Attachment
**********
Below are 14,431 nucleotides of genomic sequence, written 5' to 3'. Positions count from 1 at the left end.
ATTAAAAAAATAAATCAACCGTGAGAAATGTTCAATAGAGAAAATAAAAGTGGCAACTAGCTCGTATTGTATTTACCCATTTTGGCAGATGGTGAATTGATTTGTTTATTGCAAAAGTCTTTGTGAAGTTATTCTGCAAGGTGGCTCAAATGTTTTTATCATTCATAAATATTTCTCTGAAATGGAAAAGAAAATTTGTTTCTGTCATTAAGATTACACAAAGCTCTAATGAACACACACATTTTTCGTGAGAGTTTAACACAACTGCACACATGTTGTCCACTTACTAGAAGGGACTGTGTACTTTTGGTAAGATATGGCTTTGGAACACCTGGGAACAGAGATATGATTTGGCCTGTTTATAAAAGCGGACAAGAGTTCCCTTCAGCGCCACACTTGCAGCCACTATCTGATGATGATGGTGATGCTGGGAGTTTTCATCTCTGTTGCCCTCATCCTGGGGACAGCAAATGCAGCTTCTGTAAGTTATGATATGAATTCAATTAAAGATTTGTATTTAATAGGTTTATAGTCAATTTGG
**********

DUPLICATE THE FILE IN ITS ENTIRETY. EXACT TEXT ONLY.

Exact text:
Below are 14,431 nucleotides of genomic sequence, written 5' to 3'. Positions count from 1 at the left end.
ATTAAAAAAATAAATCAACCGTGAGAAATGTTCAATAGAGAAAATAAAAGTGGCAACTAGCTCGTATTGTATTTACCCATTTTGGCAGATGGTGAATTGATTTGTTTATTGCAAAAGTCTTTGTGAAGTTATTCTGCAAGGTGGCTCAAATGTTTTTATCATTCATAAATATTTCTCTGAAATGGAAAAGAAAATTTGTTTCTGTCATTAAGATTACACAAAGCTCTAATGAACACACACATTTTTCGTGAGAGTTTAACACAACTGCACACATGTTGTCCACTTACTAGAAGGGACTGTGTACTTTTGGTAAGATATGGCTTTGGAACACCTGGGAACAGAGATATGATTTGGCCTGTTTATAAAAGCGGACAAGAGTTCCCTTCAGCGCCACACTTGCAGCCACTATCTGATGATGATGGTGATGCTGGGAGTTTTCATCTCTGTTGCCCTCATCCTGGGGACAGCAAATGCAGCTTCTGTAAGTTATGATATGAATTCAATTAAAGATTTGTATTTAATAGGTTTATAGTCAATTTGG